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Let’s hope city officials don’t hit the snooze button after the recent wake-up call they received.
The problem at Briar Creek woke them from their slumber after they learned that the bond in place to fix private streets there wasn’t nearly enough (See story, A1.). Once that and similar bond problems are fixed, though, here’s hoping they don’t doze off again before fixing their mistake of spending taxpayer money to remove snow from private streets.
City officials will argue all day that doing so isn’t necessarily wrong. They’ll say people who live in Briar Creek and on private streets in other subdivisions are taxpayers and deserve snow removal like other city residents, and that without it, school buses wouldn’t pick up children who live on them.
Catch them in a candid moment and they’ll admit that the years-old practice is offered as a favor to developers who, during boom times, might have taken their developments elsewhere.
Perhaps all of the above is true, but that doesn’t make it right.
State statutes are not vague when it comes to spending taxpayer money on private land. It’s a no-no, and everyone, including city officials, knows it, even if they’re reluctant to admit it.
While this practice has been in place for years, it still flourishes today. Just a few weeks ago the city council approved snow removal from a private street in the development on the high school side of South Broadway. That’s where developer Jimmy Morgan built a couple of “spec” houses — build ’em,hope someone buys ’em — that have instead been rented.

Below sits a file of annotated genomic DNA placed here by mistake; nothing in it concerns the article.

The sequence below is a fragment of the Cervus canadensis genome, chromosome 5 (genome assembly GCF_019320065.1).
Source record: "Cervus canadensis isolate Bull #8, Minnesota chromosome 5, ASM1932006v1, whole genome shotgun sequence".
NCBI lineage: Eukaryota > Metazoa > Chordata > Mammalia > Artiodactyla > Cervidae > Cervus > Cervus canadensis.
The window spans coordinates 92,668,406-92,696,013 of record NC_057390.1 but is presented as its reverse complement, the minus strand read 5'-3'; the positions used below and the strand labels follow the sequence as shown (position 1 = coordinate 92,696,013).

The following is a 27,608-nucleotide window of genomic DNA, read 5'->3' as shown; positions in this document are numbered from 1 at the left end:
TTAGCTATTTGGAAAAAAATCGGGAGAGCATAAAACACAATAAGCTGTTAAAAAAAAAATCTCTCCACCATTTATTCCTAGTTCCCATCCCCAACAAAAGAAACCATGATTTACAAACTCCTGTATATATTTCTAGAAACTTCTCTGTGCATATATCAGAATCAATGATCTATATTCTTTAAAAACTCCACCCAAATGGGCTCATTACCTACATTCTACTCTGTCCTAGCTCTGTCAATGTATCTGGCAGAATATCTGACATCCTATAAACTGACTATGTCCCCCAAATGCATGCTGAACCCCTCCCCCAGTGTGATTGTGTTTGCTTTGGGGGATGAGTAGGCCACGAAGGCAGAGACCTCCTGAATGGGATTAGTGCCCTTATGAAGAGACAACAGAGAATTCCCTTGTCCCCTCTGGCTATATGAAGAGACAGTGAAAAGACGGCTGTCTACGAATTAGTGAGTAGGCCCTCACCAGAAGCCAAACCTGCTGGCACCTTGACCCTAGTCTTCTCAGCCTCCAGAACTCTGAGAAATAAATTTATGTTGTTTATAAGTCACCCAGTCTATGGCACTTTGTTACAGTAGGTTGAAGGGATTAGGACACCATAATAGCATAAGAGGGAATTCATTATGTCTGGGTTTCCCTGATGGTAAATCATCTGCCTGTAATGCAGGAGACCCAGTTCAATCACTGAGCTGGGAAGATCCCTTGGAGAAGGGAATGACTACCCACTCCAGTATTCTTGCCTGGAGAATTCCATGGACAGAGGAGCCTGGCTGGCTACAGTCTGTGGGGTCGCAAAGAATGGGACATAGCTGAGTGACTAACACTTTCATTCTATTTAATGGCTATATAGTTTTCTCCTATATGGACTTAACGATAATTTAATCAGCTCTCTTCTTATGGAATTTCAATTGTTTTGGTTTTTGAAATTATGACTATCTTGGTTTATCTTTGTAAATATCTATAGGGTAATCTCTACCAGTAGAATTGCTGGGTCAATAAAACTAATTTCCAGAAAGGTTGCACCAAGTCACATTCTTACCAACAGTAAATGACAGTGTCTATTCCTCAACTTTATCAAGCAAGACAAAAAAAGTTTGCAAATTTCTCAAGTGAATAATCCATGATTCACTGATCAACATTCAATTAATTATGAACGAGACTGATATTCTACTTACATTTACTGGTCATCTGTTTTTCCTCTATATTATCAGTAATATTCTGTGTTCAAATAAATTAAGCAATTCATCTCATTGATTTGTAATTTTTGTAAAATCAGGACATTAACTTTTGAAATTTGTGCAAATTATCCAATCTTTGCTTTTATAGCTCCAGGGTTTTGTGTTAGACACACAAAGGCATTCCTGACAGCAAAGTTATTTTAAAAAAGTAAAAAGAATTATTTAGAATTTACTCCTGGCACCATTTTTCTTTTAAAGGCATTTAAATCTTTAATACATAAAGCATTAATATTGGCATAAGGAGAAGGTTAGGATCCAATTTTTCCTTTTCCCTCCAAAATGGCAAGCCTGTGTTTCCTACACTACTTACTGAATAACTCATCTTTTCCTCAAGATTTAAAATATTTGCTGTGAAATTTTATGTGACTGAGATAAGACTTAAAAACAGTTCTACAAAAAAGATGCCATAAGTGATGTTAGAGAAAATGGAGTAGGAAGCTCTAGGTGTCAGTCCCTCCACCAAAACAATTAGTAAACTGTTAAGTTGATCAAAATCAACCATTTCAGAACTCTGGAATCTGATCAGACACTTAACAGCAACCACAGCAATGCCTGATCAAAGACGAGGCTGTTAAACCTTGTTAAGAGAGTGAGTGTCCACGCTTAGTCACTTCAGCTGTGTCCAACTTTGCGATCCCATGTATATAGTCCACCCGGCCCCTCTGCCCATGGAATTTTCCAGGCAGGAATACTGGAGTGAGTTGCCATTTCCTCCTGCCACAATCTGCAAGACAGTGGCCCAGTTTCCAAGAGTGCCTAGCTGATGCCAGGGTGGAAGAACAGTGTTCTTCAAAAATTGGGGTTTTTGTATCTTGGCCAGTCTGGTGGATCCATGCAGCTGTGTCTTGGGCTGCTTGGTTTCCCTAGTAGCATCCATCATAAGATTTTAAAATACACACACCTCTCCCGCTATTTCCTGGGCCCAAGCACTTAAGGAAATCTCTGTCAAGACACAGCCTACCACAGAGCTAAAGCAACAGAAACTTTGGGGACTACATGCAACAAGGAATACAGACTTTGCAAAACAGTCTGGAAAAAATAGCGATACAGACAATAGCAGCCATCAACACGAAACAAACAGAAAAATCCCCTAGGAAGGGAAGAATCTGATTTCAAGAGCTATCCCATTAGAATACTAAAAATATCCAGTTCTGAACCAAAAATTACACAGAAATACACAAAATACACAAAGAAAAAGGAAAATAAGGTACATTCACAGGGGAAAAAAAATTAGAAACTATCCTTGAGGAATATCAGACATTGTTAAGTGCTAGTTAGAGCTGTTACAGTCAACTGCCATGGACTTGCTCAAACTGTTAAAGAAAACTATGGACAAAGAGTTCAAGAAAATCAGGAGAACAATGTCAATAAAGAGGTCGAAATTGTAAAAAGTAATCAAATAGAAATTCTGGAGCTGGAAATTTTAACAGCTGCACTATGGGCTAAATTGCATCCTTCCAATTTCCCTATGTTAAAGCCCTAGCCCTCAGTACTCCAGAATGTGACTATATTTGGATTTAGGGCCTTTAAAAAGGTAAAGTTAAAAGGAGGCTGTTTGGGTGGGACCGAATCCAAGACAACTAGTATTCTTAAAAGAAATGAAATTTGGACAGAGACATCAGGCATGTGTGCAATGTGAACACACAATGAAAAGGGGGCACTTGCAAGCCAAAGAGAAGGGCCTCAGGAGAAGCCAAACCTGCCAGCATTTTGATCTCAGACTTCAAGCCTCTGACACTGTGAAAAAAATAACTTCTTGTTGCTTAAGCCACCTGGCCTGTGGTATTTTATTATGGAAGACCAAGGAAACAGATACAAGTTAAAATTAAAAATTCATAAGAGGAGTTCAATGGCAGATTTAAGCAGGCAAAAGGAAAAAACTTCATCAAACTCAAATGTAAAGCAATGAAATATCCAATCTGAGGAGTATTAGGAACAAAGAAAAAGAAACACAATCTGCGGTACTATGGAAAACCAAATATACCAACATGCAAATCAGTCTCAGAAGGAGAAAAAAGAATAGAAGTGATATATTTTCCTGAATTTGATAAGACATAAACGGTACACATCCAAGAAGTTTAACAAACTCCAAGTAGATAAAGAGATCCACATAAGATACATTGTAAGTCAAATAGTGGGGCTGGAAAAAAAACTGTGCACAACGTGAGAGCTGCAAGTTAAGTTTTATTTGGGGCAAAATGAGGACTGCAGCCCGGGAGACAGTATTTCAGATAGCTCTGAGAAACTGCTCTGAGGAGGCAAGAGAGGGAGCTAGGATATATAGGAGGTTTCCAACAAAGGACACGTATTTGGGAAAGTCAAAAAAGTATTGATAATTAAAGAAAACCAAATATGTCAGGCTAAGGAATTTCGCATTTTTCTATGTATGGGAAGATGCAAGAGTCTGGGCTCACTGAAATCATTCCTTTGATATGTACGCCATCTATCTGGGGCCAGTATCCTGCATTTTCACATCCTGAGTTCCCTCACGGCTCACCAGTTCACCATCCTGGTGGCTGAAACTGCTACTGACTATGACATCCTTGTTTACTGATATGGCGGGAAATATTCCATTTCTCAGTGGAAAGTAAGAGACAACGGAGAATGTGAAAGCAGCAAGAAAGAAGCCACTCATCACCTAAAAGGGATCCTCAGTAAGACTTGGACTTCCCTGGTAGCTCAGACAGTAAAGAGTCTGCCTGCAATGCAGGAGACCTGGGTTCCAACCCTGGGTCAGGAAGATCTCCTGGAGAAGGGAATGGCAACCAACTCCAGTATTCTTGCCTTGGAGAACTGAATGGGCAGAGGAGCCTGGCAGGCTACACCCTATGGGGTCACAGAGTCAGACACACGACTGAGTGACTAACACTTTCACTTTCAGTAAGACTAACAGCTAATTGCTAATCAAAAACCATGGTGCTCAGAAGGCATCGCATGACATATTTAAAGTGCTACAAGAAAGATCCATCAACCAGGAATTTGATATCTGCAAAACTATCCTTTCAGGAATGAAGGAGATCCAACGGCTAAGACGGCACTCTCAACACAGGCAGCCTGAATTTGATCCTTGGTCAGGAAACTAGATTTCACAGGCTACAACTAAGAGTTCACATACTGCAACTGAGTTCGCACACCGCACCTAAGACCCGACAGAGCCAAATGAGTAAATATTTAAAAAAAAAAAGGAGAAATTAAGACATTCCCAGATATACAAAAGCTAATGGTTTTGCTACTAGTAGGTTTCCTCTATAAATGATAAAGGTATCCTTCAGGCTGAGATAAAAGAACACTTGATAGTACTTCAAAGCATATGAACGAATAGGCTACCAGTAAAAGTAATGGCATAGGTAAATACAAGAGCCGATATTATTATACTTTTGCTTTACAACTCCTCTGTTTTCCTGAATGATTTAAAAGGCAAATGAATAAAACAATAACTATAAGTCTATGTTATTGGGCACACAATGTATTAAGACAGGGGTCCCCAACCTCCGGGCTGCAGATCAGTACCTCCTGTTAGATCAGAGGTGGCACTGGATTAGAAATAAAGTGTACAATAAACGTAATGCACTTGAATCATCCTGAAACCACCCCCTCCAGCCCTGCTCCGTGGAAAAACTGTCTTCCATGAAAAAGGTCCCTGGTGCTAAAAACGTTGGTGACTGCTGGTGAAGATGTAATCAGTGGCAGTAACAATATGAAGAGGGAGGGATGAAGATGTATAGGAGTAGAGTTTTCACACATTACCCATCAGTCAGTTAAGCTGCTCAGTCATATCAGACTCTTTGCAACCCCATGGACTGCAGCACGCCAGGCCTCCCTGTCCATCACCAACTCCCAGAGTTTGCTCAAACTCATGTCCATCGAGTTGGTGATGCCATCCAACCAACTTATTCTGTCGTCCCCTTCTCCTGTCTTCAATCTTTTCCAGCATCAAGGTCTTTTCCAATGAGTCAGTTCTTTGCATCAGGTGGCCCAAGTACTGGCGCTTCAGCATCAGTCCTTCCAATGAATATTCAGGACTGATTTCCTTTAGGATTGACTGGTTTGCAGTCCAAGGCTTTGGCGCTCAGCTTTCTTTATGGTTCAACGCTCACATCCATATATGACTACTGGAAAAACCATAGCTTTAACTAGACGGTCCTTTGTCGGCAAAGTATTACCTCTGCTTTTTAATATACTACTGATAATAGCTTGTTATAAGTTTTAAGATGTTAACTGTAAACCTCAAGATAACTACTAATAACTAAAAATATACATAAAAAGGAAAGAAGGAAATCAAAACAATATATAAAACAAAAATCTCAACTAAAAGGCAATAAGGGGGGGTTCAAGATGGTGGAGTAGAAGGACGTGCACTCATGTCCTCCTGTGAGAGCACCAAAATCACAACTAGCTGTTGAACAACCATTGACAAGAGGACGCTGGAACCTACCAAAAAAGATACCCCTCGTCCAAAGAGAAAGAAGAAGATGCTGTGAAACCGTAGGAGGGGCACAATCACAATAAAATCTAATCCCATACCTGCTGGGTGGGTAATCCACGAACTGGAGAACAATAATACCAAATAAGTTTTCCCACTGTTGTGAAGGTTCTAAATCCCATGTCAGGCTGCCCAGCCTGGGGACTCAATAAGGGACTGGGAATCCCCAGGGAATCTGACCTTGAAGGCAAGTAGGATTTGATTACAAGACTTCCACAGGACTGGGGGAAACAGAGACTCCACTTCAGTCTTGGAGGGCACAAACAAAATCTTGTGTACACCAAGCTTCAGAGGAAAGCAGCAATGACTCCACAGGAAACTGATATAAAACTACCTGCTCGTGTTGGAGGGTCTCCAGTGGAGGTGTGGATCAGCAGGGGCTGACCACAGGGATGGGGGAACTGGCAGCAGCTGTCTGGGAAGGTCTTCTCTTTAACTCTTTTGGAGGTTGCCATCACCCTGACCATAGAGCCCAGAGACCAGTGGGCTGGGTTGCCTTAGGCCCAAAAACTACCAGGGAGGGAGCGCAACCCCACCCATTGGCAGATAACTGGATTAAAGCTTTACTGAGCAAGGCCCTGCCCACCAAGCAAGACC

Although those houses sit at the rear of the property, city plow trucks are now responsible to remove snow the length of the private road.
Also, had city officials held the feet of Briar Creek’s developer to the fire, the streets in the most heavily populated phase of the development would already be city streets. That was supposed to happen when the phase was 90 percent completed, but didn’t because the developer was short on money and the city didn’t make him do it anyway.
Before the howls of “There goes the newspaper again, picking on the city council” begin Wednesday morning from City Hall, we invite them to doubt us all they like. But we also invite them to hear from their neighbors down Main Street at the judge-executive’s office.
In preparing the story on this week’s front page, we checked with Judge-Executive Steve Cornish and county road supervisor Chip Chambers. Both were adamant that the county does not and will not plow private streets in subdivisions. That service is provided when the streets meet specifications and are formally turned over to the county.
Just to be clear, we’re not saying that under no circumstances should the city remove snow from private streets. Were those streets to become impassable during a major snow storm, an emergency work order could and should be issued to provide access for fire trucks, ambulances and other emergency vehicles.
But a few inches of the white stuff doesn’t equal an emergency, and removing it is the responsibility of the developer, or if that doesn’t happen, the people who live there.
We’re not saying this to come down hard on the good people in Briar Creek or anywhere else. They are taxpayers, and until now probably didn’t have a clue that the streets on which they live are private. Blame them if you will for not reading the fine print before buying their lots in life, but the real culprits are those who sold them those lots if they didn’t happen to mention the whole “private street” thing.
We’re also not anti-development, homes or otherwise.
We are, however, convinced that skirting the law to do favors for some can only come at the expense of all.
Comment at theandersonnews.com.